Two (Noam-Chomsky-wikipedia-anarchyland) did. I miss the sound of a hundred kids and old people and parents singing together with organ music. I miss howling in the forest with a hundred wide-eyed direct-actors, preparing to blockade a frack-waste facility. Though I know nostalgia is dangerous, it doesn’t stop my missing a feeling of narrative-clarity when huge events in the world happen. An appetite for clarity is natural, but a weak stomach for unanswerableness is what kills curiosity.
It’s natural to want to understand events in the world and to respond to them. It’s also natural to want to be a part of the action. For better or worse, those impulses have guided most of my adult life. I also think it’s natural to feel called to stand up for what you think is right; It turns out, that’s what almost everyone is doing in their own way. Everyone feels like an underdog. Almost every corner of the culture, especially social media, rewards us for being bold, unwavering, and self-assured. I glare at a “Use Your Voice” Shepard Fairey Billboard that implores me to speak up every time I drive East on i94 through Detroit. We are relentlessly trained to see ourselves as the main character of a story in which we are part of an exclusive tribe. Our tribe of underdogs are the heroes who are courageously fighting a formidable enemy, against all odds. Whether you’re a climate activist, or a member of ISIS, or a QAnon shaman, or a train-riding anarchist, the story is the same.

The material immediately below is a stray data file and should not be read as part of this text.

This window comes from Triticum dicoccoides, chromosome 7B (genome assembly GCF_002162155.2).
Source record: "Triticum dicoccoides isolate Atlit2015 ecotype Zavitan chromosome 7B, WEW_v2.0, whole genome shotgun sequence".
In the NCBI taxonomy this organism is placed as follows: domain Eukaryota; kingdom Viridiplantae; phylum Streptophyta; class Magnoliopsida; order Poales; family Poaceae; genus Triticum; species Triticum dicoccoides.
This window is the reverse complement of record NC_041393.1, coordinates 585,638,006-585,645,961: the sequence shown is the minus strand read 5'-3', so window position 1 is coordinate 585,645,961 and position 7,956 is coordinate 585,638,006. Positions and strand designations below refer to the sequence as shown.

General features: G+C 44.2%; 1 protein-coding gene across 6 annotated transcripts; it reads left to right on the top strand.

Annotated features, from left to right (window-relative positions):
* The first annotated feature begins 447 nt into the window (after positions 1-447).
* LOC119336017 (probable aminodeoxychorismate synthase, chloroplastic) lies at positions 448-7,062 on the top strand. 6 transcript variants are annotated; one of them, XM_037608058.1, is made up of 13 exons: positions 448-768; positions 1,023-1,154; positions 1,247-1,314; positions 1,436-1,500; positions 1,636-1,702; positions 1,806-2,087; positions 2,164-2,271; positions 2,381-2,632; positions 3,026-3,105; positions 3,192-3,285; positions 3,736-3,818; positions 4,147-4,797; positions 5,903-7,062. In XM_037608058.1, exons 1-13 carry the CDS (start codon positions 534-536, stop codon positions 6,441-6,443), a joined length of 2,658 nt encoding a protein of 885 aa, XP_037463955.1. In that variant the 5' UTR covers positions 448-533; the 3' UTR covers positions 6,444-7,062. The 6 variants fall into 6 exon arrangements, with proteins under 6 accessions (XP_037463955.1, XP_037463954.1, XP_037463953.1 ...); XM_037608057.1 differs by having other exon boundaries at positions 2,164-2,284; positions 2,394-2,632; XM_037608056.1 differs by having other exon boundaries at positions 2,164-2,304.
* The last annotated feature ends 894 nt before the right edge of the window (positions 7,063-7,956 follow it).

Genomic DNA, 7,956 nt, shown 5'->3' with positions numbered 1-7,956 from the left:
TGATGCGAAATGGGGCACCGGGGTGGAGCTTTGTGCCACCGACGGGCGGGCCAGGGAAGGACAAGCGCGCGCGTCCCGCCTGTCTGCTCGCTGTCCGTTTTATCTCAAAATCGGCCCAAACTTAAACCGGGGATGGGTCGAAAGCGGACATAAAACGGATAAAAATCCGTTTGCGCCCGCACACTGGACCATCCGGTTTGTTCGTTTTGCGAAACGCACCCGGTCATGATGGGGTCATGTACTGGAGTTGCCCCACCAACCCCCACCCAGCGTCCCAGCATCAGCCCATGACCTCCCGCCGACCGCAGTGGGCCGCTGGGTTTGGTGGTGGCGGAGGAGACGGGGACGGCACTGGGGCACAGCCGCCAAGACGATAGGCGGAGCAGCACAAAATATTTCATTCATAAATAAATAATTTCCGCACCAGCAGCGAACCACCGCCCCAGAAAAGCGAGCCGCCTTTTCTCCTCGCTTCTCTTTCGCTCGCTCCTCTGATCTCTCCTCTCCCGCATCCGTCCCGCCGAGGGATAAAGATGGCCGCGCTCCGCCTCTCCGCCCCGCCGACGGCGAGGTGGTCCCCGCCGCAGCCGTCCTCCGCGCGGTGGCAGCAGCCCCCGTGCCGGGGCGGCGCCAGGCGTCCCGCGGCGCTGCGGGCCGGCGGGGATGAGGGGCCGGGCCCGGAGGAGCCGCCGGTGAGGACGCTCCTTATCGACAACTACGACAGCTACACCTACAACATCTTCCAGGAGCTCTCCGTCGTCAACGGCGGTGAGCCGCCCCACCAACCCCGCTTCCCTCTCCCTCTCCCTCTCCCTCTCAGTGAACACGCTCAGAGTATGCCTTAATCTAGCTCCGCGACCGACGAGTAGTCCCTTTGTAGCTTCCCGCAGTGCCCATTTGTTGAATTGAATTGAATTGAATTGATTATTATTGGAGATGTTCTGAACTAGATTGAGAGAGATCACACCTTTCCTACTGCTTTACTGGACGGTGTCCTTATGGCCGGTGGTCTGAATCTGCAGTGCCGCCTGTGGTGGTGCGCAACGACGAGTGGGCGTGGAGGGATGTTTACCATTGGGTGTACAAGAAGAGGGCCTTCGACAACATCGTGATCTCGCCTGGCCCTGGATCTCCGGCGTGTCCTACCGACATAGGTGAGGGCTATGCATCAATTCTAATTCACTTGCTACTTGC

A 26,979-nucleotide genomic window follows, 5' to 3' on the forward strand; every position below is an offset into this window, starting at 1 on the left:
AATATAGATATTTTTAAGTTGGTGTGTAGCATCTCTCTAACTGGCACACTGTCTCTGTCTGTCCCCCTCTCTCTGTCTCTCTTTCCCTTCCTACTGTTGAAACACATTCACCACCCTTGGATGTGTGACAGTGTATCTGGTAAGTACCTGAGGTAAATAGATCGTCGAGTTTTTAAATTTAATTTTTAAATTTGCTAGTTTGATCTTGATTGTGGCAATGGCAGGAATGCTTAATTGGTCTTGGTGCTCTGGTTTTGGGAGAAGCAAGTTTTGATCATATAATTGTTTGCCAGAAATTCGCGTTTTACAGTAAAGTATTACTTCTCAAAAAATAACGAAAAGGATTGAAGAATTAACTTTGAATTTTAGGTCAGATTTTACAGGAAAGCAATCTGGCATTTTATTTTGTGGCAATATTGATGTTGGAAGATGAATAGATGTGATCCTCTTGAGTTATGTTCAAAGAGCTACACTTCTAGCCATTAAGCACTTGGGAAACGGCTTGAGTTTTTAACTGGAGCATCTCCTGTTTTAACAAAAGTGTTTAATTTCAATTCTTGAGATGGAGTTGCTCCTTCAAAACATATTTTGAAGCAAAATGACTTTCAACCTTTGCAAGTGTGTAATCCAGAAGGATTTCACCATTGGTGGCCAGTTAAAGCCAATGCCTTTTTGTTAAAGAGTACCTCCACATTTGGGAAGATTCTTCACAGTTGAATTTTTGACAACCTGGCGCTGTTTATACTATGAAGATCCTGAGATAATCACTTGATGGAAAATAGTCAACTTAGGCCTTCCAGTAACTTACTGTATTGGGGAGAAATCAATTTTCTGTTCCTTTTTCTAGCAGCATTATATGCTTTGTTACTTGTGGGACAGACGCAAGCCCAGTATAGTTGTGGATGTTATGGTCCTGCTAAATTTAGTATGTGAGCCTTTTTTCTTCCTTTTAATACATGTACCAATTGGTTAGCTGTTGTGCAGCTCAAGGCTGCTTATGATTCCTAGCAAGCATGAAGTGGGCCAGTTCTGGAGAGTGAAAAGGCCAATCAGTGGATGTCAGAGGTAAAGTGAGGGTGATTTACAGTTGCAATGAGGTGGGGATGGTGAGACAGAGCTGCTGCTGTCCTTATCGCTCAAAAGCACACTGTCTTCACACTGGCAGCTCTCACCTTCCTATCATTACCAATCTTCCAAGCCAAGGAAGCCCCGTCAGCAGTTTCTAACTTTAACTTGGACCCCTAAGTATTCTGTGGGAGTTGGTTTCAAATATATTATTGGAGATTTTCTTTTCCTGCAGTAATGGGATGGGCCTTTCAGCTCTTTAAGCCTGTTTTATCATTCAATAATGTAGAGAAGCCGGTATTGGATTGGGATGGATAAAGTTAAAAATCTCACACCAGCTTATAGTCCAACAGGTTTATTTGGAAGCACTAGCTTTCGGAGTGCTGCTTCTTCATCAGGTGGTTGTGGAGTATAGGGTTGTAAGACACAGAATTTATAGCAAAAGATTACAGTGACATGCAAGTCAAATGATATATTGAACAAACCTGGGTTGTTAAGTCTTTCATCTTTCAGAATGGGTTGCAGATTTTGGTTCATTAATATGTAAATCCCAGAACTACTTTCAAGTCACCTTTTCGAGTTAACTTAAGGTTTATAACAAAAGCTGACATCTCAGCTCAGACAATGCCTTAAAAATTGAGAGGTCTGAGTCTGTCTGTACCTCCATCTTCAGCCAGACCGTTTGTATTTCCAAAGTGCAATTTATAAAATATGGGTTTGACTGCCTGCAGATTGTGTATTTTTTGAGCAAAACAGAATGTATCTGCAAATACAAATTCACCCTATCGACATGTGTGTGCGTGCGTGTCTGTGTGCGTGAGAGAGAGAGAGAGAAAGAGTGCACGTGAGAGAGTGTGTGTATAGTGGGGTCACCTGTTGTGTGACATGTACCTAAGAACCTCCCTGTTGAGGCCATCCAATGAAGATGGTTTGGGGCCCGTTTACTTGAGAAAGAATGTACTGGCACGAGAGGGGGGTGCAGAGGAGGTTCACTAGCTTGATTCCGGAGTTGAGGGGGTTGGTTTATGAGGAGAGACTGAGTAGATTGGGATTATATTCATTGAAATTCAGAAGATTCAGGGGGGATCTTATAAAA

Chapter Three of my life so far has had something to do with recognizing that truly lessening suffering maybe has less to do with understanding the world, or playing an oversized role in it. It may not be about constantly “using my voice”. I’ve had to incessantly remind myself that the movie isn’t about me. I won’t even be there to see how it ends. Honestly, it’d be lucky to even be cast as the liquor-store clerk that gets a one-line cameo somewhere along the way – most of us are extras.